Taken by surprise, all the major services collapsed one by one. Trains ground
to a halt as they ploughed into snow drifts, which, in places, reached depths
of almost 2 inches. Traffic skidded on the roads as gritting and salting
services, with no practice in dealing with such a major catastrophe for at
least 2 years, were stretched to the limit.

Telephone services were jammed by businessmen ringing up City University to say
that they could not make it to urgent appointments with software reliability
lecturers because it was impossible to get from Stevenage to London. In the
city itself, those who had not fled at the first sign of snow, got tanked up at
the Pheasant and Firkin and tried to get what sleep they could across two
chairs in their offices, expecting any moment to be hit by one of the
"Snowball" missiles raining down outside.

Normal life seems to have disappeared for ever. Today, students sat in
classrooms with no lecturers. The few lecturers who didn't get home last night
found their classrooms empty, because the students had assumed that lectures
would be cancelled and gone out to build snowmen in Northampton Square.

The fearsome dictator of the regime, John el Major, appeared on television to
rouse the population to new frenzies of resistance. In one speech, he went so
far as to declare: "Yes, it is a bit chilly. I advise everyone to wrap up
warmly."

Defence analyst Brig. Gen. (Ret'd) Sid Spotty said in interview:
"Of course, the apparent total devastation does not mean that the British
haven't got a lot still in reserve. There must be a lot of logic bombs still
hidden in bunkers. It's amazing how a technologically unsophisticated nation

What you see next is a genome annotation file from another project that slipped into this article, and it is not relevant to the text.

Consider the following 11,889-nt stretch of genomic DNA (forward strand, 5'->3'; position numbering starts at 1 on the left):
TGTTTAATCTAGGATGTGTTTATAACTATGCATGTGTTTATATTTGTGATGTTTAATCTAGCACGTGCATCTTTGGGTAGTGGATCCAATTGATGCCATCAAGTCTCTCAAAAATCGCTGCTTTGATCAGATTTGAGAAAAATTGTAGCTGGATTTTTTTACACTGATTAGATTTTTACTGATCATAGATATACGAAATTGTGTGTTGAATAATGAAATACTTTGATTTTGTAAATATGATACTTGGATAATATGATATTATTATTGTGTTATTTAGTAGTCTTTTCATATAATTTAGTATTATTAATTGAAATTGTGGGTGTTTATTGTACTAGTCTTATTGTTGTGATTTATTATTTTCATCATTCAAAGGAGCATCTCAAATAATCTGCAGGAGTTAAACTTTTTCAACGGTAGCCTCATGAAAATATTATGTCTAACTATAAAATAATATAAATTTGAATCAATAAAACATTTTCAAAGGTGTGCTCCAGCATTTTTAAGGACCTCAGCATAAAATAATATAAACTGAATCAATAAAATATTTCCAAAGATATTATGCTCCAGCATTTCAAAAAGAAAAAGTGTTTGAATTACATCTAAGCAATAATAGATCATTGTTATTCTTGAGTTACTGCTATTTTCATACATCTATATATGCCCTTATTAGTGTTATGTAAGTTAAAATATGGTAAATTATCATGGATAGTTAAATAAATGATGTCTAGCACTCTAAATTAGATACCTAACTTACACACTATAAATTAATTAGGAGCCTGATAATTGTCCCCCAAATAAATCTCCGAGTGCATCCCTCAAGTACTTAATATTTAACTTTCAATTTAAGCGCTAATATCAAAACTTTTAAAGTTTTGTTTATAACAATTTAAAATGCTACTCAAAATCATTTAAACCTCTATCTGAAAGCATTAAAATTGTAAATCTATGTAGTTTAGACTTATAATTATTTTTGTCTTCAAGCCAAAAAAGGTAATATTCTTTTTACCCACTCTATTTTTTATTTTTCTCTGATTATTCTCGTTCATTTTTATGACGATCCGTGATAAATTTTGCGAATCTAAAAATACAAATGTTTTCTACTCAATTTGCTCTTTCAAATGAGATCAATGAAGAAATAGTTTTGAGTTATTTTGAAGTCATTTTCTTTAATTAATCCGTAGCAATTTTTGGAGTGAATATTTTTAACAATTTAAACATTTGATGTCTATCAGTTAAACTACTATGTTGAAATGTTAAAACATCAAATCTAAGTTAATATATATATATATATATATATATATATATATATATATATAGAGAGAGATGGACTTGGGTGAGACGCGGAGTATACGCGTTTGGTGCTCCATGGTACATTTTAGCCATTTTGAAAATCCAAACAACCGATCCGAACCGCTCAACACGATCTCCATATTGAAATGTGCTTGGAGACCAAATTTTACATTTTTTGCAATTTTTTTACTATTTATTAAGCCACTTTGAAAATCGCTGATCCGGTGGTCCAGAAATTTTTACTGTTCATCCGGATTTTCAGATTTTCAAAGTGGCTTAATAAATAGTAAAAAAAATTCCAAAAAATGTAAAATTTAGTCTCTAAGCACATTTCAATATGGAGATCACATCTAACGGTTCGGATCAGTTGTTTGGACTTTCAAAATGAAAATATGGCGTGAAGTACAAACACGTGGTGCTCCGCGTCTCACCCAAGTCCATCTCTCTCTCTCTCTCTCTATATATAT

can still keep their software going in the face of overwhelming bombardment.
I could illustrate what I mean, but the last power cut ****ed my fixed disk."

  [This is Pete Mellor, RISKS network, London, Friday. (The last lecturer left
  in City University before the central heating goes off.)]


Re: the new California licenses (RISKS-11.04)

David Redell <redell@src.dec.com>
Fri, 8 Feb 91 10:48:06 PST
In RISKS 11.04. Mark Gabriel writes:

> I don't see what the privacy problem is here...  If you'll give your
> driver's license to a clerk, you should be prepared to have the clerk
> copy down all of the information on that license.

As I understand his argument, it boils down to:

  There's no reason to distinguish between:
    what a clerk may see,
    what a clerk may write down,
    what a clerk may enter in a computer

Two observations:

1) There can be good reasons for distinguishing between what is seen
   and what is recorded.  Often this principle is applied to mechanical
   recording (e.g. there are many situations in which you may listen
   to a phone conversation but may not record it) but even if the
   recording is manual, there can be good reasons for making the
   distinction.  For example, recent California legislation (effective
   1/1/91) prohibits the practice of writing down credit card numbers
   on checks as ID verification.  A clerk can still ask for a credit
   card as ID, but is not allowed to copy down the information from
   the card.

2) There is an important difference in effort between manually copying
   down information and swiping it through a magstripe reader.  (After
   all, if there weren't, the state wouldn't be going to all this
   trouble to issue magstripe licenses.)  Currently, if you pay by
   check, you greatly reduce the likelihood of your purchasing habits
   ending up in the kind of database described by Mary Culnan in RISKS
   11.06.  Using a magstripe driver's license for check ID will make
   it significantly easier for the merchant to pull together online
   information about you and your purchases.  (Of course, it would be
   possible for the clerk to type in the information manually, but the
   extra effort is enough to represent a qualitative change in
   practicality.)

Dave Redell, DEC Systems Research Center